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Steam Room



Waterproofing your Bathroom

The average cost of a professional to waterproof a bathroom is $600, but fixing a dodgy job can push your budget up to the thousands.

Understand the necessary steps.

1 The Professional

Your tradie needs to be qualified in Certificate III in Construction and Waterproofing through an industry approved provider. Waterproofing can be performed by a specialist, builder or plumber. Do your research and to see whats best for you.

2 Be in the know

Don't leave yourself in the dark when it comes to forking up to maintain your home. Understand the finest information that's available to you to get the most out of your budget. Keep up to date with laws and regulations, the best tradies will be a member of the Master Plumbers Association or Builders association within your state.

3 Research, social media and reviews

Experience is key when it comes to finding a professional. Your professional must be able to foresee issues and future costs and make recommendations not just fix and leave. Look through their social media, reviews and testimonials, not every review will be good but it's whether issues where followed up with an unsatisfied customer that is important. Veer away from businesses who do not follow up on unsatisfied customers.

4 Have a standard

All work performed by trade businesses must meet a national standard. There are two main standards required to legally comply with waterproofing:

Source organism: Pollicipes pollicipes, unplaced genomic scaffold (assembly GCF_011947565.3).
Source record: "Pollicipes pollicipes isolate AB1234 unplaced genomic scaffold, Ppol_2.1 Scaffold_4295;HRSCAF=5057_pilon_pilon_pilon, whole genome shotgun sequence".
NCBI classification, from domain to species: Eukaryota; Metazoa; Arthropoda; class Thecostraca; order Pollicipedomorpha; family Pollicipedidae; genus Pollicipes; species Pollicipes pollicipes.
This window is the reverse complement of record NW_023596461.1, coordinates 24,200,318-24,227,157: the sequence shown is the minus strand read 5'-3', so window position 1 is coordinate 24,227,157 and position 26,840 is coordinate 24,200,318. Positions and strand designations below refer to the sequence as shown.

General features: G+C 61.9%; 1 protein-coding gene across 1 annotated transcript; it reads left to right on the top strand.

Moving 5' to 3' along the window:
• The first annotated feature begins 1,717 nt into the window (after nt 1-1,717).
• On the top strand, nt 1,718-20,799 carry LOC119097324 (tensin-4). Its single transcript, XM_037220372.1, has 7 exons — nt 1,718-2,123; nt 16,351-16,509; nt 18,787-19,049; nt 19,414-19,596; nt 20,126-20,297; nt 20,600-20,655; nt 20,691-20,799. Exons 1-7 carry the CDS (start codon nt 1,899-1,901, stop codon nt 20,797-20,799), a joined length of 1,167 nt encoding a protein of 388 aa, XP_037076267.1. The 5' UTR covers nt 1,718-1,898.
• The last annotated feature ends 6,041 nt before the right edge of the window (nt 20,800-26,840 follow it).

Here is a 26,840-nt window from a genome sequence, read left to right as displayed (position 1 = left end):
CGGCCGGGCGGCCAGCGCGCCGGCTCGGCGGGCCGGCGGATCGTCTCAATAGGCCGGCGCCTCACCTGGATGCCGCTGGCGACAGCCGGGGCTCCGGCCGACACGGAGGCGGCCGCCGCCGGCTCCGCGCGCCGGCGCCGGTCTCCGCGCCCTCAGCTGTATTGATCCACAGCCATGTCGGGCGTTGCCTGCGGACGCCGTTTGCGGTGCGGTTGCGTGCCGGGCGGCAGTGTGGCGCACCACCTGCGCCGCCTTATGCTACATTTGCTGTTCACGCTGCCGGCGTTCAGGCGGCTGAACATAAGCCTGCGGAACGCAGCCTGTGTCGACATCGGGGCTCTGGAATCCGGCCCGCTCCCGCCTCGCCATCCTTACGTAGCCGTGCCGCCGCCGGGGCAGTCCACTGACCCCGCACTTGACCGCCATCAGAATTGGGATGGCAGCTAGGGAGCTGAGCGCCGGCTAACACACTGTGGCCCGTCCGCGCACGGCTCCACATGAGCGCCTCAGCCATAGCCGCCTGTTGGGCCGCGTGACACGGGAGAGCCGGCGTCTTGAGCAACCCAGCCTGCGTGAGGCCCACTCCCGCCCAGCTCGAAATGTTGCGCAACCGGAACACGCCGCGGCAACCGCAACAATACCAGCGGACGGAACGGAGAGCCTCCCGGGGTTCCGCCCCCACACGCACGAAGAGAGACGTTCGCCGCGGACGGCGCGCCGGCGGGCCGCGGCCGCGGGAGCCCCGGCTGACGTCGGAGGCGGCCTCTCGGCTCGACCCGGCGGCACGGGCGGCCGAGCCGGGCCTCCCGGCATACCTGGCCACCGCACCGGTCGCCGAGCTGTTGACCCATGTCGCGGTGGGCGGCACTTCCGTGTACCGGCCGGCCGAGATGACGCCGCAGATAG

Australian Standard 4740-2010. Waterproofing of Domestic and Wet Areas


Australian Standard 4654-2012 Waterproofing membranes for External Above Ground Use.

5 Get a guarantee

Like any other large purchase always ask for a guarantee and warranty from the installer. Make sure you keep it in a safe place, issues with installations may arise months after the completion and should protect you from repair expenses in the event of damage.

Can I DIY????

Regulations vary in different states and councils. Some laws require waterproofing be done professionally. Read up online or contact your local council to for guidelines. The shower area is the highest risk of damage should the work performed prove to be faulty, all walls and floors must be done to an approved standard. Laundries and seperate toilets have fewer regulations, due to a lower risk.


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